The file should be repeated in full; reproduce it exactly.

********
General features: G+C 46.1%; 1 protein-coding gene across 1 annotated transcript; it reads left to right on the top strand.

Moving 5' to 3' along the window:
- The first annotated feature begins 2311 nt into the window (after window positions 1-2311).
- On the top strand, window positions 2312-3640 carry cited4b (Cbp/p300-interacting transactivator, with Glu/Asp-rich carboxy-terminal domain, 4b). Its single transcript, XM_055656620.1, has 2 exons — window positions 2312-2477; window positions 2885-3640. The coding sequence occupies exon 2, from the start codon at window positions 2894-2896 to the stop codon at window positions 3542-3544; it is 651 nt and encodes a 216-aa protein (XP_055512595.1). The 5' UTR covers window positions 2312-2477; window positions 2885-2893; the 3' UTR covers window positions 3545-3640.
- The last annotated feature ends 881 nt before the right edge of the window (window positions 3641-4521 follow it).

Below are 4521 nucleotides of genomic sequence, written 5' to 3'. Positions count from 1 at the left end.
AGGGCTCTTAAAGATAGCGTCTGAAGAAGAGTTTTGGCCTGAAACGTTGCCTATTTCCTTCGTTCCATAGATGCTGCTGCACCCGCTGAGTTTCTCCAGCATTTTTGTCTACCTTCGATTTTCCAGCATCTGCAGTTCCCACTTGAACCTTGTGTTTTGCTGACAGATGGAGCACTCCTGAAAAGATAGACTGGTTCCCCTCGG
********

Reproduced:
General features: G+C 46.1%; 1 protein-coding gene across 1 annotated transcript; it reads left to right on the top strand.

Moving 5' to 3' along the window:
- The first annotated feature begins 2311 nt into the window (after window positions 1-2311).
- On the top strand, window positions 2312-3640 carry cited4b (Cbp/p300-interacting transactivator, with Glu/Asp-rich carboxy-terminal domain, 4b). Its single transcript, XM_055656620.1, has 2 exons — window positions 2312-2477; window positions 2885-3640. The coding sequence occupies exon 2, from the start codon at window positions 2894-2896 to the stop codon at window positions 3542-3544; it is 651 nt and encodes a 216-aa protein (XP_055512595.1). The 5' UTR covers window positions 2312-2477; window positions 2885-2893; the 3' UTR covers window positions 3545-3640.
- The last annotated feature ends 881 nt before the right edge of the window (window positions 3641-4521 follow it).

Below are 4521 nucleotides of genomic sequence, written 5' to 3'. Positions count from 1 at the left end.
AGGGCTCTTAAAGATAGCGTCTGAAGAAGAGTTTTGGCCTGAAACGTTGCCTATTTCCTTCGTTCCATAGATGCTGCTGCACCCGCTGAGTTTCTCCAGCATTTTTGTCTACCTTCGATTTTCCAGCATCTGCAGTTCCCACTTGAACCTTGTGTTTTGCTGACAGATGGAGCACTCCTGAAAAGATAGACTGGTTCCCCTCGG